Study says maternity services exclude young black fathers
Young expectant fathers feel marginalised and discounted by maternity services and wider family, a study of a Fathers Direct/St Michael’s project has found.
The project, carried out by a team from Bristol University in partnership with Sure Start Tulse Hill (London), found that young Black men’s past experiences in the educational and employment systems may render their expectations of inclusion particularly low. There was little confirmation of the young man and woman’s status as the parental couple with a shared responsibility for and investment in their child’s future well-being. Wider family’s attendance at clinic appointments or the birth usually made the men feel pushed out; very few were confident enough to ask questions of health professionals; and many described considerable anxieties about money, housing and work that had become more acute since the confirmation of the pregnancy – and which no professional they met addressed in any way.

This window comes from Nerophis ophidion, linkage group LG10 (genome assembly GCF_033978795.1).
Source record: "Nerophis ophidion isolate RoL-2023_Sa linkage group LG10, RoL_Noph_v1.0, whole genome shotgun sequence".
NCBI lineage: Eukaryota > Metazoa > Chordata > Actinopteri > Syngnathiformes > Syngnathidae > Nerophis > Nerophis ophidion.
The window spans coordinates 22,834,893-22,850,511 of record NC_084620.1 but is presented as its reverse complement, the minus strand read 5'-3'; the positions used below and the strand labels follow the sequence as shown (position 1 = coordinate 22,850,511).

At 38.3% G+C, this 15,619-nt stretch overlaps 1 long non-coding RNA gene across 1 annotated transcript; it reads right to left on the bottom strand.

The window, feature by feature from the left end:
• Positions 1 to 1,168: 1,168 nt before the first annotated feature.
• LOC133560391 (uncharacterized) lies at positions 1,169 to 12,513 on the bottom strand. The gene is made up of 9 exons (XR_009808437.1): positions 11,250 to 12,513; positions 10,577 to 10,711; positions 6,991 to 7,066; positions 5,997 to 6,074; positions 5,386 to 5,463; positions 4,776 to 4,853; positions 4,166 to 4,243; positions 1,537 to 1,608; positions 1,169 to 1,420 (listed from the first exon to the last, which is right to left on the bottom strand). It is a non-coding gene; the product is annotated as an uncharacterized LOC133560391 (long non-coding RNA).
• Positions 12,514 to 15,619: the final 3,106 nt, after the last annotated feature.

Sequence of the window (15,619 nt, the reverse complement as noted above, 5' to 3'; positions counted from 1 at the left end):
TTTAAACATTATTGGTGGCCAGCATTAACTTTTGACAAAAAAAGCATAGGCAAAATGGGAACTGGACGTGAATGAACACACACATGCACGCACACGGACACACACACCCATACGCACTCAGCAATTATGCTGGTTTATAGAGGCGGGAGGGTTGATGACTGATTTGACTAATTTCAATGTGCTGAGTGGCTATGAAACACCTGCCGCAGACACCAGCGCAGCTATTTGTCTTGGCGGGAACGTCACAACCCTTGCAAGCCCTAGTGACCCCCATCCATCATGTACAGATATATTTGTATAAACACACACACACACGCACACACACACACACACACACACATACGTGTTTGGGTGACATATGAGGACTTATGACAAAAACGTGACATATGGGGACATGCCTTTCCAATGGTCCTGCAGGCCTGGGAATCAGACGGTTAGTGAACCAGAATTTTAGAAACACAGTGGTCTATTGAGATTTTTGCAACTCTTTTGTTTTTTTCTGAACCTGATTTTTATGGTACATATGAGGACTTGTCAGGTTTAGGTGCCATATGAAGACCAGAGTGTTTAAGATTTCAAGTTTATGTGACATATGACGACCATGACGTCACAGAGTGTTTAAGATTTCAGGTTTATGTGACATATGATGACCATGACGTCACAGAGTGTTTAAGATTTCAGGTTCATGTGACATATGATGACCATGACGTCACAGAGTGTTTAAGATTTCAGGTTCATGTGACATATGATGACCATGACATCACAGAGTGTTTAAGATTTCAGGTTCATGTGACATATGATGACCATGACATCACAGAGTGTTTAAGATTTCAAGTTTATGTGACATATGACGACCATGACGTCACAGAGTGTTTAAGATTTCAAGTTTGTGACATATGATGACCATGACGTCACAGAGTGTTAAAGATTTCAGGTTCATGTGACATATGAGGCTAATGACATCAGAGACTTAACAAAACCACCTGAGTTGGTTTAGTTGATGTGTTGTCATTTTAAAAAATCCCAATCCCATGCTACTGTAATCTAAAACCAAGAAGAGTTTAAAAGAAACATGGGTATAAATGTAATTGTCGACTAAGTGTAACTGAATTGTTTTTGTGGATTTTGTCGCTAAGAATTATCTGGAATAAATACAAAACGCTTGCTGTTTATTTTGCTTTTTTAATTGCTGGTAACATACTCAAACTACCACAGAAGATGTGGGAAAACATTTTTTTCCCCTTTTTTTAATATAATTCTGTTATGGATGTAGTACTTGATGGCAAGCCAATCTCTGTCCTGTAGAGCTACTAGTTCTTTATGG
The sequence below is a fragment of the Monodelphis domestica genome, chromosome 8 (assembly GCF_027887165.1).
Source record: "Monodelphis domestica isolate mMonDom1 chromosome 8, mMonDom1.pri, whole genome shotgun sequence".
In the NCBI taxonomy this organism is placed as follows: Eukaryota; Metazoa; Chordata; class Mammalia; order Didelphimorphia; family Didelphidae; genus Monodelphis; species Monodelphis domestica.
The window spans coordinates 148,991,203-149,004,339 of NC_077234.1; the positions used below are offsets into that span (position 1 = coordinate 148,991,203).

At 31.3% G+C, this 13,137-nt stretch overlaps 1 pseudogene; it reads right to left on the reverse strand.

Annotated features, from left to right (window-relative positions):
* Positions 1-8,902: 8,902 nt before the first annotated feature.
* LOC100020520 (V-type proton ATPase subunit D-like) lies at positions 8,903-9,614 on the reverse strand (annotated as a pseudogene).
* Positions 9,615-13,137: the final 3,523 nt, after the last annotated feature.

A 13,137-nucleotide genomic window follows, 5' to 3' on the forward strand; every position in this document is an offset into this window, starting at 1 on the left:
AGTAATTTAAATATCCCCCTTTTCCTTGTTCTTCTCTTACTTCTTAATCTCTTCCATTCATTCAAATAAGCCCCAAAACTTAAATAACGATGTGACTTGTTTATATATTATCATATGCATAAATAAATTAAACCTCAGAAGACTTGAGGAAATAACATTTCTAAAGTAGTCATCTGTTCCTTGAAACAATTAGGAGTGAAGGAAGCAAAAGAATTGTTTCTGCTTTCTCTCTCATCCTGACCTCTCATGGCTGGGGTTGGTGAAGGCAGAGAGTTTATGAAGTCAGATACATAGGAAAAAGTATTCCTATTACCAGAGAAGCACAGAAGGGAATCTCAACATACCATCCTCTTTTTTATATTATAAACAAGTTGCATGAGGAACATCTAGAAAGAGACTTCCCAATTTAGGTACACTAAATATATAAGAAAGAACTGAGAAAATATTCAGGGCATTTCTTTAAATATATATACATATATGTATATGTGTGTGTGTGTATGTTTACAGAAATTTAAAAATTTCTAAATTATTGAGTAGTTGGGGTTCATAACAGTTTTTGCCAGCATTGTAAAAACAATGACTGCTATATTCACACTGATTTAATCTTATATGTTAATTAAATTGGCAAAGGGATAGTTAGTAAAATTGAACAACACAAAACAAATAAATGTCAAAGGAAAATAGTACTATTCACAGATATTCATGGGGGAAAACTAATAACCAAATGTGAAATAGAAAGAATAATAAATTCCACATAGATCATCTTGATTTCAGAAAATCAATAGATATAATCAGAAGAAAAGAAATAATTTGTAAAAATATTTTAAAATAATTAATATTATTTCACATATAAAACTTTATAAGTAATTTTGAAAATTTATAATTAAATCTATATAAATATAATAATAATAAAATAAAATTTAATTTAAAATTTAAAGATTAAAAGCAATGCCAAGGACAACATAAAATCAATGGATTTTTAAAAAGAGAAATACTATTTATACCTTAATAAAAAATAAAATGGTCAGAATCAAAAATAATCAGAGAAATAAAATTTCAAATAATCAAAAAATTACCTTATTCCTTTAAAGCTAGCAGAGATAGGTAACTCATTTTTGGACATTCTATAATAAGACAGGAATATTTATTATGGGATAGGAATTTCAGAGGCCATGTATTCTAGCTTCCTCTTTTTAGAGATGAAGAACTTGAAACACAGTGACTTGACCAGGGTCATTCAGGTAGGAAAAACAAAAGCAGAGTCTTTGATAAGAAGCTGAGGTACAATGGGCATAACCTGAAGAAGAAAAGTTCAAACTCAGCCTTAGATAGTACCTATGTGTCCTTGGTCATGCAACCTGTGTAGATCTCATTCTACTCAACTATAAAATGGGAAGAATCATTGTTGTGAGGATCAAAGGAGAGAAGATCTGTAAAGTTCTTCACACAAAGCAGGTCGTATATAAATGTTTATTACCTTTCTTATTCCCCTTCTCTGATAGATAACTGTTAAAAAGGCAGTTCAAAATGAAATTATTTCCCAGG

“It is important for leaders within the NHS to operate systemically to educate their teams about the value of engaged fatherhood” says Dr Pollock: “Recording the man’s name, and using it, making eye contact and addressing both parents can have a big impact." The clinic environment can give a powerful message about whether men are expected to be there, and could act as a gateway to relevant services. Special materials ‘for dad’ are vital: they acknowledge a young father’s value, provide vital information and establish on-going links with early years support services.
You can download a copy of the report by right clicking the link below and selecting "Save Target As…"African-Caribbean fathers, Maternity, Muslim fathers, Young fathers